I love to collaborate. The more, the merrier, I say. I’m excited by the “crowdsourcing” taking place in our politics, commerce, education, and social spheres. But, recently, I’ve started to wonder about whether all this collaboration is “all good.”
Behind this curiosity is my participation (in various capacities) with several organizations that happen to pride themselves on having a “collaborative culture.” That includes ensuring that there is adequate input and discussion from everyone on a range of matters; valuing and trying to find consensus; and being respectful and collegial to others engaged in these conversations and gatherings.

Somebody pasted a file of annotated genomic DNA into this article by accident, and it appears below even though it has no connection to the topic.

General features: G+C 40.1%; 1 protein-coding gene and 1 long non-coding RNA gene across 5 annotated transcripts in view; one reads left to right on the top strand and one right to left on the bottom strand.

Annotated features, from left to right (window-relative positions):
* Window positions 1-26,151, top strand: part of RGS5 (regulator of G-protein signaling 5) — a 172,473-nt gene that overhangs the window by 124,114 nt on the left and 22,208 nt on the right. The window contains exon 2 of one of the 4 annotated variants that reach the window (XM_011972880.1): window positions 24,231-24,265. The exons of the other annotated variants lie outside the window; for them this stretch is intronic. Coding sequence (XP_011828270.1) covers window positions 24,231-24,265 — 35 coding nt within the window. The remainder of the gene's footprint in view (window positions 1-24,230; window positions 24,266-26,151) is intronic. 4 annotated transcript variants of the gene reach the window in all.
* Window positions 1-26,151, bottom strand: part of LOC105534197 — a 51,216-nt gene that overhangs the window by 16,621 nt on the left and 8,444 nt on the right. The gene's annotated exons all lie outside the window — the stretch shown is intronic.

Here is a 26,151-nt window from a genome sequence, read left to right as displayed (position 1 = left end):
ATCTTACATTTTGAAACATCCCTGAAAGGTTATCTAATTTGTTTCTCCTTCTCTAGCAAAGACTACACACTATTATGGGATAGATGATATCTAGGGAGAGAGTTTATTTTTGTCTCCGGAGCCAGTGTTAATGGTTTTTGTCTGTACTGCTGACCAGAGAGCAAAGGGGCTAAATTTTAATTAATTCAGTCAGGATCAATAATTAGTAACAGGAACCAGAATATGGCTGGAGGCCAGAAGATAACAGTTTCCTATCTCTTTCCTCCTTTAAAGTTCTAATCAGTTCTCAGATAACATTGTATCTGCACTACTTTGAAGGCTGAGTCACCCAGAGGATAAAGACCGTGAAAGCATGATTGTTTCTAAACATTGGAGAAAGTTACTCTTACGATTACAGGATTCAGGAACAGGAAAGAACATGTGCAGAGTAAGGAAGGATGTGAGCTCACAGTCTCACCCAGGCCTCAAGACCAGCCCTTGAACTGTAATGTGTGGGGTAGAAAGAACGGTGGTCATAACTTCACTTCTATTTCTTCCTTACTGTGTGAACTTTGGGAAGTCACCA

So far, so good, right? After all, the more ideas on the table, the better. Not to mention that it’s a great opportunity to build relationships and trust, I say.
What I—and others—are starting to see, however, is that there can be a tendency for organizations to see collaboration as an end unto itself, rather than a process, management style or approach that’s a means to an end: clear and informed actual decisions. As a friend who consults with many large nonprofit organizations said to me recently, “I sat in an eight-hour meeting with a group that prides itself on its collaborative culture…But they couldn’t see that there’s a difference between valuing collaboration as a process and making decisions about outcomes.”
Read the rest of Cindy’s post at http://blog.tpi.org/?p=469.